Curtis Granderson remains out of the Mets’ lineup this afternoon against the Padres. He has now missed three straight starts due to a left calf injury.
Granderson drew an intentional walk as a pinch-hitter in Thursday’s extra-inning loss to the Brewers, but he didn’t appear in last night’s series opener against the Padres. There hasn’t been any talk of a stint on the disabled list yet, but Mets manager Terry Collins doesn’t want to push him out there too soon and make things worse. The hope is that he’ll be ready to go in another day or so.
After signing a four-year, $60 million contract with the Mets over the winter, Granderson got off to a dreadful start with his new team, but he’s batting .273/.387/.461 with seven home runs and 25 RBI over his last 45 games. 40-year-old Bobby Abreu, who went 4-for-4 last night, will make his second straight start out of the cleanup spot with Granderson sidelined.
For a few days, it looked like Aaron Judge was finally hitting his stride in the postseason. He was still striking out at a regular clip, piling more and more strikeouts atop the 16 he racked up in the Division Series, but he was mashing, too. He engineered a three-run homer during Game 3 of the Championship Series, followed by another blast and game-tying double in Game 4. His one-out double helped pad a five-run lead in Game 5, while his 425-footer off of Brad Peacock barely made a dent during a 7-1 loss in Game 6. And then Lance McCullers‘ curveball found and fooled him, as it did five of the 14 batters it met in Game 7:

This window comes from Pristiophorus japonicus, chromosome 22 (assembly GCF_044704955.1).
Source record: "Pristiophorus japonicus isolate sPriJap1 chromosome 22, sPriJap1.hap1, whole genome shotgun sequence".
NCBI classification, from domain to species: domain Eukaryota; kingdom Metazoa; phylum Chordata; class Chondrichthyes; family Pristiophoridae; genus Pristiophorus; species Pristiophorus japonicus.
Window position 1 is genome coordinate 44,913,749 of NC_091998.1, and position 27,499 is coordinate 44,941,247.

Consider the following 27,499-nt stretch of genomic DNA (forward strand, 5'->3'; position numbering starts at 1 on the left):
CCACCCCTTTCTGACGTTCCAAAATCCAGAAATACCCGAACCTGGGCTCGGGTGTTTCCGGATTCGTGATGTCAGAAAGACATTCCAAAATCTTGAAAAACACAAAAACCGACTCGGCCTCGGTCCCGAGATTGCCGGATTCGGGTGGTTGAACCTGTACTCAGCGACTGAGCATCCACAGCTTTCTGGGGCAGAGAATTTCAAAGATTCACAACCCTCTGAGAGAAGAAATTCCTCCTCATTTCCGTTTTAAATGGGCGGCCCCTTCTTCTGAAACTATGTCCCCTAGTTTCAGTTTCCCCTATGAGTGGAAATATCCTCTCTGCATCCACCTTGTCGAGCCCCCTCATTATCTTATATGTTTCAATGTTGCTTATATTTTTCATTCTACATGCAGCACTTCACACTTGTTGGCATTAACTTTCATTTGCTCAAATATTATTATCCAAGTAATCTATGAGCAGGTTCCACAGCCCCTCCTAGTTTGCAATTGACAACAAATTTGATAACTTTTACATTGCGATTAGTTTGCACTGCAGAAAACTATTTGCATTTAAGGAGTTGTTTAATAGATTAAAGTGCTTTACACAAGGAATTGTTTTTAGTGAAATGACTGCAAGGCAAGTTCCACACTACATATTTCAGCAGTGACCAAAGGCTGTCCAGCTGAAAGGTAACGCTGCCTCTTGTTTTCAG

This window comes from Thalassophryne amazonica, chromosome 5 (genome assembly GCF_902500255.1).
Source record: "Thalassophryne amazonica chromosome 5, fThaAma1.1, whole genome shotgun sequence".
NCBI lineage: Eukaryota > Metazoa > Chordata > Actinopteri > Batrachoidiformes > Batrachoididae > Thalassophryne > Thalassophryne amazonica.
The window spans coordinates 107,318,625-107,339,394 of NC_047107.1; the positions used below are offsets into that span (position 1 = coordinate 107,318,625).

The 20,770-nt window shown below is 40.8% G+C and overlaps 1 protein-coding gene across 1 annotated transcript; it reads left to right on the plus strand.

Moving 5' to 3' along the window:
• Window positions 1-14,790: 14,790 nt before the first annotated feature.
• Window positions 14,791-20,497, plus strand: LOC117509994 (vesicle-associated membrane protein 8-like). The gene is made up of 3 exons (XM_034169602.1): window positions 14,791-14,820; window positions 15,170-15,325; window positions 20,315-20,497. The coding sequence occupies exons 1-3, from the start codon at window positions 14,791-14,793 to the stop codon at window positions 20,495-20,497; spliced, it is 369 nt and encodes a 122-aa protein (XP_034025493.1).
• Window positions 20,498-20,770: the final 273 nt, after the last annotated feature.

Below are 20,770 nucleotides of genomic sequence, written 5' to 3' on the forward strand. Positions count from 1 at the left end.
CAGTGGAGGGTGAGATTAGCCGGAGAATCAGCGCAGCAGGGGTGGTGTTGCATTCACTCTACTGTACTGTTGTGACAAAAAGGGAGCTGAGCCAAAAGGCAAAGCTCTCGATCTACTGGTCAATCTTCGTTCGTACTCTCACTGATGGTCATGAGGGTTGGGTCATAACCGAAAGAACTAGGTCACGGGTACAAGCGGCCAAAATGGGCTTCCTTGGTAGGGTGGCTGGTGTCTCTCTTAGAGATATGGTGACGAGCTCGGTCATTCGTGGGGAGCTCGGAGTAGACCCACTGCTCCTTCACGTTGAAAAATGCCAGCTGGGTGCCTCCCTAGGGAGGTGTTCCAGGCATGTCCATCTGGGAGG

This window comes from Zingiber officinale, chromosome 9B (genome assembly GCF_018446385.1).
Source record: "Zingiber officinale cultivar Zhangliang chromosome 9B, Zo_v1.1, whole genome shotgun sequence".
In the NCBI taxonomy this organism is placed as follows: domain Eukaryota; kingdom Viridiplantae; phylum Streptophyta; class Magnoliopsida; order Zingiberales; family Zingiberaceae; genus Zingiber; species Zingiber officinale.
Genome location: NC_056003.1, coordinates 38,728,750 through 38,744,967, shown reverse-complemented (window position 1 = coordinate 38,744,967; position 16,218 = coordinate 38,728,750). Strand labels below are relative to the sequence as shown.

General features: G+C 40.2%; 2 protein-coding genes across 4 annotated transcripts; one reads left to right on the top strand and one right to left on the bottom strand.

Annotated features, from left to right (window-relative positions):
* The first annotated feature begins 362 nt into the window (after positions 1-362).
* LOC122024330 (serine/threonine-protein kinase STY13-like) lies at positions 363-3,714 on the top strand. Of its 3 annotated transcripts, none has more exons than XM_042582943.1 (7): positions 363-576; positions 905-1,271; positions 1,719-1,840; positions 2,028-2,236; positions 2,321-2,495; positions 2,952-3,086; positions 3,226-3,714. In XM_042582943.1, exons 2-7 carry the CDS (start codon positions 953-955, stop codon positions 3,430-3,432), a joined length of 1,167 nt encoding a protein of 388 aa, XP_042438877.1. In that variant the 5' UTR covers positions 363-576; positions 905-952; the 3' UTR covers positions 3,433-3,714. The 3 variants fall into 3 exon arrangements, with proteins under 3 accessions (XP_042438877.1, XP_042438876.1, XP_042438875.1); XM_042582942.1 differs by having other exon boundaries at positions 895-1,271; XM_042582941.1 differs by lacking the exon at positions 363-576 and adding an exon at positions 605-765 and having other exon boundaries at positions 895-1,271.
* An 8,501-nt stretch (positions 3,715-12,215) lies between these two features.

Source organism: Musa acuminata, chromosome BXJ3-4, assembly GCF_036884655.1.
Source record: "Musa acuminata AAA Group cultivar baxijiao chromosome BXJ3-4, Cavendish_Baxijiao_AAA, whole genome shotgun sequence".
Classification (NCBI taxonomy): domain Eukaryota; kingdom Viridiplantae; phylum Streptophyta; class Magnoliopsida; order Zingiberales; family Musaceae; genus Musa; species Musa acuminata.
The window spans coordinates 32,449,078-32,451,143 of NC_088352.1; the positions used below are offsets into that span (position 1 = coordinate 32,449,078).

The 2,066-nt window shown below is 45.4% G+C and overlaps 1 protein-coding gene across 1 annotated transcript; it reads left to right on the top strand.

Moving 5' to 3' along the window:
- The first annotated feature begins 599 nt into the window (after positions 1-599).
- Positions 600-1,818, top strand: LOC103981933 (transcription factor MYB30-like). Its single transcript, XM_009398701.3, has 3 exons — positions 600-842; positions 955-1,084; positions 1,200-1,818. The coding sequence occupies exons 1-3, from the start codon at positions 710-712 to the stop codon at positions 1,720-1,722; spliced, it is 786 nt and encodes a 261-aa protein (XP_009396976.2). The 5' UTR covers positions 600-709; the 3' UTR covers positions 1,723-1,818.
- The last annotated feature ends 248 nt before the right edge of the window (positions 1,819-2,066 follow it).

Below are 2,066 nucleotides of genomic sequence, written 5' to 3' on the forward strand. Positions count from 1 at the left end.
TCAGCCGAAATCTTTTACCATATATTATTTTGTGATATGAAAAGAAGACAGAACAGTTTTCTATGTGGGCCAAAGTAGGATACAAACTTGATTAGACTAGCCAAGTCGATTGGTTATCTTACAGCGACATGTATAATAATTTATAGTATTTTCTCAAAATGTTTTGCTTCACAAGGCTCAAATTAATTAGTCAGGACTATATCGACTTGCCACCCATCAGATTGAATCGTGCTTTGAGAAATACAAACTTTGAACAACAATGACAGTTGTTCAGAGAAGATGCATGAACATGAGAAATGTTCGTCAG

The strikeout was Judge’s first of the evening and 27th since the start of the playoffs. No other major league batter has racked up that many strikeouts in a single postseason, though Alfonso Soriano’s 26-strikeout record in 2003 comes the closest. Within that record, Judge also collected three golden sombreros (four strikeouts in a single game), narrowly avoiding the dreaded platinum sombrero (five strikeouts in a single game).
It’s an unfortunate footnote to a spectacular year for the rookie outfielder, who decimated the competition with 52 home runs and 8.2 fWAR during the regular season and was a pivotal part of the Yankees’ playoff run. Thankfully, the image of McCullers’ curveball darting just under Judge’s bat won’t be the image that sticks with us for years to come. Instead, it’ll look something like this: